Getting back to healthy ways after holidays is important
Published on -2/11/2013, 9:42 AM
This is the 10th in a series of articles about holiday stress.
Q: What are some coping skills for dealing with post-holiday stress?
A: Mental Health America conducted a telephone and Internet survey in 2006 of 3,040 persons 18 years and older. The survey found the respondents, rather than being relieved and less stressed after New Year's, were depressed, anxious or physically ill.
Psych Central online named several causes for post-holiday stress. Although alcohol was a factor, the greater stresses were unrealistic resolutions, unmet expectations, loneliness and guilt about holiday overindulgence. The letdown also happens because of the abrupt change from activities and expectations to lack of activities and nothing to look forward to. People need to include plans for the holiday aftermath as well as the holidays.
Ego Development's website offers many post-holiday tips. A preventive step that begins early in the holiday season is to limit alcohol intake. The prevention measures also include the previously mentioned healthy choices of good nutrition and regular exercise. Since finances top the list of most surveys as the leading stressor of holidays, over-spending tops the list of what not to do.
People need to recognize all of the above suggestions about how to minimize post-holiday stress depend on self-control. Eating too much, shopping too much and spending too much money all require self-restraint. The health habits of good nutrition, exercise and adequate rest require self-discipline, in the face of innumerable pressures to get things done.
What people can do after the holidays is to re-establish all the healthy choices they gave up during the holidays. These include moderation in food, alcohol, activity level and financial expenditures. Returning to a regular exercise regime promotes the release of endorphins and helps people lose weight.
Perhaps the most effective antidote for post-holiday stress is to plan something or a series of events to anticipate. Family members should all be involved in what to plan. Part of the family fun is the planning process itself, as everyone can look up ideas and options. The letdown from the bustle of holidays to the inactivity of post-holidays is pretty depressing.
Although many lists of suggestions for post-holidays are similar, Helium Inc. adds some that are different. This article recommends allowing oneself to feel sad and down and getting the negative feelings out of the way. The use of music to lift one's mood long has been recognized as an effective therapy. If people live in places where the sun shines, spending time in the sunshine is healthy. Even when temperatures are cool or cold, the sun often is warm.
Psychologist Dr. Deborah Serani makes suggestions for post-holiday depression. She emphasizes sleep, exercise and talking things out. Sleep deprivation alone causes depression, so sleeping well is a necessity to overcome depression.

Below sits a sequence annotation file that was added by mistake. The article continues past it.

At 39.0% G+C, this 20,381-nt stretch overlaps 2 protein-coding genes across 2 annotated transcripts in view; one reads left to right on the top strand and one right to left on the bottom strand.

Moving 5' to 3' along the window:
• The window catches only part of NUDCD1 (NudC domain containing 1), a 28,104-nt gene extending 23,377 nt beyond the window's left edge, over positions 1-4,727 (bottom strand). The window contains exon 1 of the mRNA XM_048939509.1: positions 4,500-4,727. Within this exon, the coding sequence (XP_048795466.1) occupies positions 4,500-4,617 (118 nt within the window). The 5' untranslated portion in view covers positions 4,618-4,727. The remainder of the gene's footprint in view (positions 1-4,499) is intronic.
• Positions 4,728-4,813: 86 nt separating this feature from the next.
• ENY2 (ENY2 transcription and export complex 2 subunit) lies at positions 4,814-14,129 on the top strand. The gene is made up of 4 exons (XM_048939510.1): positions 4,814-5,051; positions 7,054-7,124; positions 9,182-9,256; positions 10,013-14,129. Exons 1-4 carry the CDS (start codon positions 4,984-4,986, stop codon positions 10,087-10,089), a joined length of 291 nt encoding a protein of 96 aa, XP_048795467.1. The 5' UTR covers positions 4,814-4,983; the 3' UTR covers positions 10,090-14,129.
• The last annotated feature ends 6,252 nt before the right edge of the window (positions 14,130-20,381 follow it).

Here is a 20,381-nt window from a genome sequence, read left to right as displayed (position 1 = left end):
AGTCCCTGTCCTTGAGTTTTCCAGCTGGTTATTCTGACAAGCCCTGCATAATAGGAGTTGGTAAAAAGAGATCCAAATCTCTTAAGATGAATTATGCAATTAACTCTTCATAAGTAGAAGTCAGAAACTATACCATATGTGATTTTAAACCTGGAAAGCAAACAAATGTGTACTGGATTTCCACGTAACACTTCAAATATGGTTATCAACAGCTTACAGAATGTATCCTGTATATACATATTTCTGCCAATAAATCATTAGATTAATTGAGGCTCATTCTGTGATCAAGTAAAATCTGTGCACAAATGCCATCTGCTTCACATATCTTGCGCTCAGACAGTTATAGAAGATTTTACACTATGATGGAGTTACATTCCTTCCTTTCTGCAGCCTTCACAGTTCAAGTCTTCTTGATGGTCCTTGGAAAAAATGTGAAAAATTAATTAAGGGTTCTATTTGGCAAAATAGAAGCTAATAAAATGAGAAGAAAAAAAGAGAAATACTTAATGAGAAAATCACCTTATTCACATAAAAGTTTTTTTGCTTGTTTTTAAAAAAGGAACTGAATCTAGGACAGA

According to Britain's Institute of Leadership and Management, in a survey of 2,500 managers, four out of 10 returned to work after holidays more anxious than they were before they left. The respondents also said it took them two days to feel relaxed from the strains of working when going on holiday leaves. Two-thirds of those surveyed also admitted they checked their smartphones or PDA devices at least daily while on leave.
On Management Issues Ltd. online, there are several strategies offered to remedy post-holiday problems returning to work. First, if taking a trip during a holiday, return home a day or two days before returning to work. Checking with coworkers to catch up on what happened when someone is gone might be helpful.
Mike Seddon recommends not jumping into difficult tasks up front upon returning to the office. Along with that tip, he advises not working late on the first day. Another suggestion is to prioritize e-mails: eliminate some, answer simpler ones, read the more complex ones later. Seddon is a founder of Kutchka, an organization that provides tools to help use Microsoft Office more efficiently.
According to Alex Chris, editor-in-chief of manageyourlife.com, 66 percent of workers surveyed reported intense stress returning to work after holidays. Surveys document half or more of the benefits of holidays were gone by the end of three days. After three weeks, all benefits from holidays were gone. The stress levels of 16 percent of workers returned to preholiday work stress levels after they returned to work.
Chris reiterates a list of work stressors. Concerns about money tops this list, the same top concern on all holiday lists -- before, during and after holidays. Another stressor is workload. Multitasking with tasks that have deadlines is a worry. Finally, disagreements with coworkers and supervisors is an ongoing work stress.
This expert also advises the same post-holiday stress strategies as others, but adds people need to spend time each day in the four main aspects of their lives. These are work, family, friends and favorite activities, and themselves.
* Next week's article will continue coping skills for post-holiday stress.
Judy Caprez is an associate professor of social work at Fort Hays State University. Send your questions in care of the department of sociology and social work, Rarick Hall, FHSU.